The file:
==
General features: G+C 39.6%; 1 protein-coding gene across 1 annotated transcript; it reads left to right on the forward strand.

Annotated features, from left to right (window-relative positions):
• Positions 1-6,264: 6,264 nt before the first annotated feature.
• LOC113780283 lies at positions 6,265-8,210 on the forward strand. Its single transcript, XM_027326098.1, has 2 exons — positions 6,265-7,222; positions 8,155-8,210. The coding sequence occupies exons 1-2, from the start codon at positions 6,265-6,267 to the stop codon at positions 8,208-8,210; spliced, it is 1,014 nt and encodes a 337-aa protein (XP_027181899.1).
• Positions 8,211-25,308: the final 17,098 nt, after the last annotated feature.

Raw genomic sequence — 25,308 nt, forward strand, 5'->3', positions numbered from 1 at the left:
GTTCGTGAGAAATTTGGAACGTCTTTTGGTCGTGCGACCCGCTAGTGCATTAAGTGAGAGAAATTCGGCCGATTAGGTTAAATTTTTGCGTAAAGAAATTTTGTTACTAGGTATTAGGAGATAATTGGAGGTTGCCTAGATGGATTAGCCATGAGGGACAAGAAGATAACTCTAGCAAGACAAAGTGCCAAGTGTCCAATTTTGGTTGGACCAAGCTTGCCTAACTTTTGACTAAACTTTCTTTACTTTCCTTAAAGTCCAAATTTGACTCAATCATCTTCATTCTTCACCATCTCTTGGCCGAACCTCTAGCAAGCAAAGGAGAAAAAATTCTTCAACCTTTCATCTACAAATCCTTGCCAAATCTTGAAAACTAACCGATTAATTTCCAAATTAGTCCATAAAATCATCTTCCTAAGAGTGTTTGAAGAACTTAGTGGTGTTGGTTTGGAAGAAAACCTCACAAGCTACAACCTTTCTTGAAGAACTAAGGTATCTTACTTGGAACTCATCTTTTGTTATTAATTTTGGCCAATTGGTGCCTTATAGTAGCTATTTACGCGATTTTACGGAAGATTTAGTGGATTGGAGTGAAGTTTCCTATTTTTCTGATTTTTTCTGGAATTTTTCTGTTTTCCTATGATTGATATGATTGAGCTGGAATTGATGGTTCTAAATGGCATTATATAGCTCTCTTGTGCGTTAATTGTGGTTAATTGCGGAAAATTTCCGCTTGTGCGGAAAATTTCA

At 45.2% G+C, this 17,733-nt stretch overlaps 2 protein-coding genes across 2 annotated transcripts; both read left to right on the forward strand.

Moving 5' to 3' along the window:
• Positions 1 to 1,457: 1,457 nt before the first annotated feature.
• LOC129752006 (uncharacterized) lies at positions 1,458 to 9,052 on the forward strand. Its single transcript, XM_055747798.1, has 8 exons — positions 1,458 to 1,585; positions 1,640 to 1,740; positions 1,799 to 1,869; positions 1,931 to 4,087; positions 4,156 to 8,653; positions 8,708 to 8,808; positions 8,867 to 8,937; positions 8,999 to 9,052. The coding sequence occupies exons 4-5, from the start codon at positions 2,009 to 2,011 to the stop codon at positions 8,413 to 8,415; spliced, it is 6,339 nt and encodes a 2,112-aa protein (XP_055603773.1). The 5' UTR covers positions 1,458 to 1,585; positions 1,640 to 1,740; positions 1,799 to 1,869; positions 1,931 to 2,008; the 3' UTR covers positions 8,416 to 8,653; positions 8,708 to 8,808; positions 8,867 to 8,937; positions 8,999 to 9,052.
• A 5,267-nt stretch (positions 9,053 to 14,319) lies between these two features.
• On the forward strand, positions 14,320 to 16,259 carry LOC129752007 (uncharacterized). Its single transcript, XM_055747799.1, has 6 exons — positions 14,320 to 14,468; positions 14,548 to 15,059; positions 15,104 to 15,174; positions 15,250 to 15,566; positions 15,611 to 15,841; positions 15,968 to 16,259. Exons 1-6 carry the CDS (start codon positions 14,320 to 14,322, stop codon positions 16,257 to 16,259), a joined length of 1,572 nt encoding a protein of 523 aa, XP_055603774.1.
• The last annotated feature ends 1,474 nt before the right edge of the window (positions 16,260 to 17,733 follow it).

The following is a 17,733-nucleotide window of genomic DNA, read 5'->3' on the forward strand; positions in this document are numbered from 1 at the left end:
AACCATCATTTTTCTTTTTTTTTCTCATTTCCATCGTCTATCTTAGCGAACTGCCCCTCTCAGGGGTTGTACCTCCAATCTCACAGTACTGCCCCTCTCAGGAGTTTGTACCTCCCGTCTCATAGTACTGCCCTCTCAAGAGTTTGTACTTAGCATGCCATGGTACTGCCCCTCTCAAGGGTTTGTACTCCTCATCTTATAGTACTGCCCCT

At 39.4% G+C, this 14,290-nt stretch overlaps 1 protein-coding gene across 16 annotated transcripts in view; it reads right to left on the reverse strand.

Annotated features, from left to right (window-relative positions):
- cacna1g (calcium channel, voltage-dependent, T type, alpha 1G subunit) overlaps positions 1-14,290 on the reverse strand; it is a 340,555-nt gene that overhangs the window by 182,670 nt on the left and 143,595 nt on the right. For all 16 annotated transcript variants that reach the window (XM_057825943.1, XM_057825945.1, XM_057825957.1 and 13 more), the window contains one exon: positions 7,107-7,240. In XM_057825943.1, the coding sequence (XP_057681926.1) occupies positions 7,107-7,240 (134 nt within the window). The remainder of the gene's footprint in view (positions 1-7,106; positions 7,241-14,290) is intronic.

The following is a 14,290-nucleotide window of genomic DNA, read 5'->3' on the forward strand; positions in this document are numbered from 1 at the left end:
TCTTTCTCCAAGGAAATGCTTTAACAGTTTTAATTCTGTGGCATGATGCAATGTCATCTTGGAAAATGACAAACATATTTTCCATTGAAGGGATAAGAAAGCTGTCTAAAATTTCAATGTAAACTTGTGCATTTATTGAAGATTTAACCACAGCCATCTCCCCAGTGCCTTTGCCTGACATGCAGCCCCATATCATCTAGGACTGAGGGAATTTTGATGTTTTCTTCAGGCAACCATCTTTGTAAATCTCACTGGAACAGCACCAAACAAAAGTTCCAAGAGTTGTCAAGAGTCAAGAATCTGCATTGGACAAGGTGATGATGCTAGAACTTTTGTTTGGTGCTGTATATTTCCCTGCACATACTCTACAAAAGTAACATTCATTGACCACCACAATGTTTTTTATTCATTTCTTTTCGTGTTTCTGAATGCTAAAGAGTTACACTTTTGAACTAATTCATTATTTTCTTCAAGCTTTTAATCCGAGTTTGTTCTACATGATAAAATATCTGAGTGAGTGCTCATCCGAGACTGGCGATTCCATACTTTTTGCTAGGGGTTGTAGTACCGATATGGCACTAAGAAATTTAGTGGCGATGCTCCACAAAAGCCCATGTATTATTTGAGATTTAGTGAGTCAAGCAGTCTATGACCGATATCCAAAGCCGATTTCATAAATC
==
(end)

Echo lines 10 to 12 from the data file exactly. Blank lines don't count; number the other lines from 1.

• Positions 1 to 1,457: 1,457 nt before the first annotated feature.
• LOC129752006 (uncharacterized) lies at positions 1,458 to 9,052 on the forward strand. Its single transcript, XM_055747798.1, has 8 exons — positions 1,458 to 1,585; positions 1,640 to 1,740; positions 1,799 to 1,869; positions 1,931 to 4,087; positions 4,156 to 8,653; positions 8,708 to 8,808; positions 8,867 to 8,937; positions 8,999 to 9,052. The coding sequence occupies exons 4-5, from the start codon at positions 2,009 to 2,011 to the stop codon at positions 8,413 to 8,415; spliced, it is 6,339 nt and encodes a 2,112-aa protein (XP_055603773.1). The 5' UTR covers positions 1,458 to 1,585; positions 1,640 to 1,740; positions 1,799 to 1,869; positions 1,931 to 2,008; the 3' UTR covers positions 8,416 to 8,653; positions 8,708 to 8,808; positions 8,867 to 8,937; positions 8,999 to 9,052.
• A 5,267-nt stretch (positions 9,053 to 14,319) lies between these two features.